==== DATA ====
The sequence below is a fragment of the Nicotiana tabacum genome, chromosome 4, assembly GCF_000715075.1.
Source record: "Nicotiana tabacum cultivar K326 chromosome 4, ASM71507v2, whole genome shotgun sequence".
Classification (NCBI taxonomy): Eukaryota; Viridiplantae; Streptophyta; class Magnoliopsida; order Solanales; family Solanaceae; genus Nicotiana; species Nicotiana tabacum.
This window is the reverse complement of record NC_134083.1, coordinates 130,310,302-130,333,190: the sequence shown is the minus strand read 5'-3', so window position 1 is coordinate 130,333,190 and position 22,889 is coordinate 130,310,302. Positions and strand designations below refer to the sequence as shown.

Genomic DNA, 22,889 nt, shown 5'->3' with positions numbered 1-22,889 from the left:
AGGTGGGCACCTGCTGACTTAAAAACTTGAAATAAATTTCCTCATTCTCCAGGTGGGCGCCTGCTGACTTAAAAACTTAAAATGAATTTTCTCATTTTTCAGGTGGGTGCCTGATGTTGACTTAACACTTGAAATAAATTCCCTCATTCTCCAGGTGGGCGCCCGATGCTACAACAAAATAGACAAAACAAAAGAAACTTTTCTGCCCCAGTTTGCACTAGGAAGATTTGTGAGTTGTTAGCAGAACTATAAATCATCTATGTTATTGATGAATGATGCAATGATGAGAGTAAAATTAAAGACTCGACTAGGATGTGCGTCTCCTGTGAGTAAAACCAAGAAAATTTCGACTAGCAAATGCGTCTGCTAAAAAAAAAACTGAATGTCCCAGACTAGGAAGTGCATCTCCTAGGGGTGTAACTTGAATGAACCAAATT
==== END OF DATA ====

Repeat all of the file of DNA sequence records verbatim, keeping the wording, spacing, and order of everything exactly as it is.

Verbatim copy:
The sequence below is a fragment of the Nicotiana tabacum genome, chromosome 4, assembly GCF_000715075.1.
Source record: "Nicotiana tabacum cultivar K326 chromosome 4, ASM71507v2, whole genome shotgun sequence".
Classification (NCBI taxonomy): Eukaryota; Viridiplantae; Streptophyta; class Magnoliopsida; order Solanales; family Solanaceae; genus Nicotiana; species Nicotiana tabacum.
This window is the reverse complement of record NC_134083.1, coordinates 130,310,302-130,333,190: the sequence shown is the minus strand read 5'-3', so window position 1 is coordinate 130,333,190 and position 22,889 is coordinate 130,310,302. Positions and strand designations below refer to the sequence as shown.

Genomic DNA, 22,889 nt, shown 5'->3' with positions numbered 1-22,889 from the left:
AGGTGGGCACCTGCTGACTTAAAAACTTGAAATAAATTTCCTCATTCTCCAGGTGGGCGCCTGCTGACTTAAAAACTTAAAATGAATTTTCTCATTTTTCAGGTGGGTGCCTGATGTTGACTTAACACTTGAAATAAATTCCCTCATTCTCCAGGTGGGCGCCCGATGCTACAACAAAATAGACAAAACAAAAGAAACTTTTCTGCCCCAGTTTGCACTAGGAAGATTTGTGAGTTGTTAGCAGAACTATAAATCATCTATGTTATTGATGAATGATGCAATGATGAGAGTAAAATTAAAGACTCGACTAGGATGTGCGTCTCCTGTGAGTAAAACCAAGAAAATTTCGACTAGCAAATGCGTCTGCTAAAAAAAAAACTGAATGTCCCAGACTAGGAAGTGCATCTCCTAGGGGTGTAACTTGAATGAACCAAATT